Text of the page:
In situ vaccination with cowpea mosaic virus nanoparticles suppresses metastatic cancer


Nanotechnology has tremendous potential to contribute to cancer immunotherapy. The ‘in situ vaccination’ immunotherapy strategy directly manipulates identified tumours to overcome local tumour-mediated immunosuppression and subsequently stimulates systemic antitumour immunity to treat metastases. We show that inhalation of self-assembling virus-like nanoparticles from cowpea mosaic virus (CPMV) reduces established B16F10 lung melanoma and simultaneously generates potent systemic antitumour immunity against poorly immunogenic B16F10 in the skin. Full efficacy required Il-12, Ifn-γ, adaptive immunity and neutrophils. Inhaled CPMV nanoparticles were rapidly taken up by and activated neutrophils in the tumour microenvironment as an important part of the antitumour immune response. CPMV also exhibited clear treatment efficacy and systemic antitumour immunity in ovarian, colon, and breast tumour models in multiple anatomic locations. CPMV nanoparticles are stable, nontoxic, modifiable with drugs and antigens, and their nanomanufacture is highly scalable. These properties, combined with their inherent immunogenicity and demonstrated efficacy against a poorly immunogenic tumour, make CPMV an attractive and novel immunotherapy against metastatic cancer.

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Figure 1: eCPMV nanoparticles are inherently immuonogenic.
Figure 2: eCPMV inhalation induces dramatic changes in lung immune cell composition and cytokine/chemokine milieu in mice bearing B16F10 lung tumours.
Figure 3: eCPMV inhalation reduces formation of B16F10 metastatic-like lung tumours.
Figure 4: eCPMV treatment efficacy in B16F10 lung model is immune-mediated.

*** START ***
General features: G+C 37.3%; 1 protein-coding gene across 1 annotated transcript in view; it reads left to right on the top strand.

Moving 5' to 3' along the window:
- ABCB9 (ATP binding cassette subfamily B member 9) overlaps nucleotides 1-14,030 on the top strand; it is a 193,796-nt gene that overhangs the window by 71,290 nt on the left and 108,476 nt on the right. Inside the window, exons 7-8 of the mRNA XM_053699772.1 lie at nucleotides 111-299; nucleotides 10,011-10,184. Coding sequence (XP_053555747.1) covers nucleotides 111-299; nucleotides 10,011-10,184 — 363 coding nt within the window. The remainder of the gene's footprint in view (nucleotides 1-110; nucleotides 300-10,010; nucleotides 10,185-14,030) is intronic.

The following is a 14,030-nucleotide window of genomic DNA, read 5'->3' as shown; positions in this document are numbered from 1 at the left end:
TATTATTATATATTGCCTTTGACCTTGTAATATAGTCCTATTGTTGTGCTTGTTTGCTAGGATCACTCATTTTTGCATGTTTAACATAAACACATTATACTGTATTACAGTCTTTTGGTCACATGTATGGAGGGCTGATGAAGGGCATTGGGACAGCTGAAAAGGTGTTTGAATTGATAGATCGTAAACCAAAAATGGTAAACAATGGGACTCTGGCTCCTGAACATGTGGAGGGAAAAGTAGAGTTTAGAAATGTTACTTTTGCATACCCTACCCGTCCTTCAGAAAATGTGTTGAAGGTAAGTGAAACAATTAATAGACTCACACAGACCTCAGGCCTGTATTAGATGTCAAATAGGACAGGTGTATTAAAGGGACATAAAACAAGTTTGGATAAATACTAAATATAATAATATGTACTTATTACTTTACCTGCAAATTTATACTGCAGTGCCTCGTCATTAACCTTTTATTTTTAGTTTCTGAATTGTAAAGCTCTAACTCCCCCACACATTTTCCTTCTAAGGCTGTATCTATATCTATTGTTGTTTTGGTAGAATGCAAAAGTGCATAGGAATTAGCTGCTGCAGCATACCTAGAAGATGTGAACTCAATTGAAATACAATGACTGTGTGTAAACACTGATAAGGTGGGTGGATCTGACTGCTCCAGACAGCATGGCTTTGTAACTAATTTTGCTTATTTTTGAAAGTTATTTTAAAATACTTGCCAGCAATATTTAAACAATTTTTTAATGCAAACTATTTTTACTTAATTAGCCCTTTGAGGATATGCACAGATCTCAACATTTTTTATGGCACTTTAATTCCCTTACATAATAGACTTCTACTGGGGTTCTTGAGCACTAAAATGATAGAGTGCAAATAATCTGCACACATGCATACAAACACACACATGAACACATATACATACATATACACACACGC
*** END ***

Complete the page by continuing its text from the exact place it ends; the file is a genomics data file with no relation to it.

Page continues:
Figure 5: eCPMV immunotherapy is successful in metastatic breast, colon, and ovarian carcinoma models.
Figure 6: eCPMV induces systemic, durable antitumour immunity.


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George P. Lomonossoff (John Innes Centre, UK) is thanked for providing the pEAQexpress-VP60-24K plasmid. We thank the following for their assistance: Zachary Parker; the lab of David Mullins; the lab of Brent Berwin; the Immune Monitoring Lab and DartLab at the Geisel School of Medicine at Dartmouth, particularly Gary Ward and John DeLong; the Dartmouth Transgenic and Genetic shared resource; the Dartmouth Hitchcock Medical Center pathology department; the Irradiation, Pre-clinical Imaging, and Microscopy (IPIM) and Genomics/Molecular Biology (GMB) shared resources at the Norris Cotton Cancer Center. Shared resources at Dartmouth are made possible through generous Centers of Biomedical Research Excellence support. Work was supported by Dartmouth Immunobiology of Myeloid and Lymphoid Cells National Institutes of Health Training Grant 5T32AI007363–22 (P.H.L.), Case Western Reserve University Cardiovascular Research National Institutes of Health Training Grant T32 HL105338 (A.M.W.), National Science Foundation CMMI 1333651 (N.F.S.), Dartmouth Center of Nanotechnology Excellence NIH 1 U54 CA151662 (S.F.), Center for Molecular, Cellular, and Translational Immunological Research NIGMS 1P30RR032136–01 (S.F.), and Norris Cotton Cancer Center P30 CA023108-27 (S.F.).

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P.H.L., N.F.S., and S.F. conceived and designed the experiments, and wrote the manuscript. P.H.L., A.M.W., P.R., M.R.S., and J.F. performed the experiments. M.R.S. was responsible for Supplementary Fig. 4. P.R. was responsible for Supplementary Fig. 6. A.M.W. was responsible for Supplementary Fig. 8. P.H.L. performed all other experiments and analysed the data. J.F. assisted with in vivo work. All authors commented on the manuscript.

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Correspondence to N. F. Steinmetz or S. Fiering.

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The authors have a patent pending for the immunotherapeutic use of the eCPMV nanoparticle.

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Lizotte, P., Wen, A., Sheen, M. et al. In situ vaccination with cowpea mosaic virus nanoparticles suppresses metastatic cancer. Nature Nanotech 11, 295–303 (2016).

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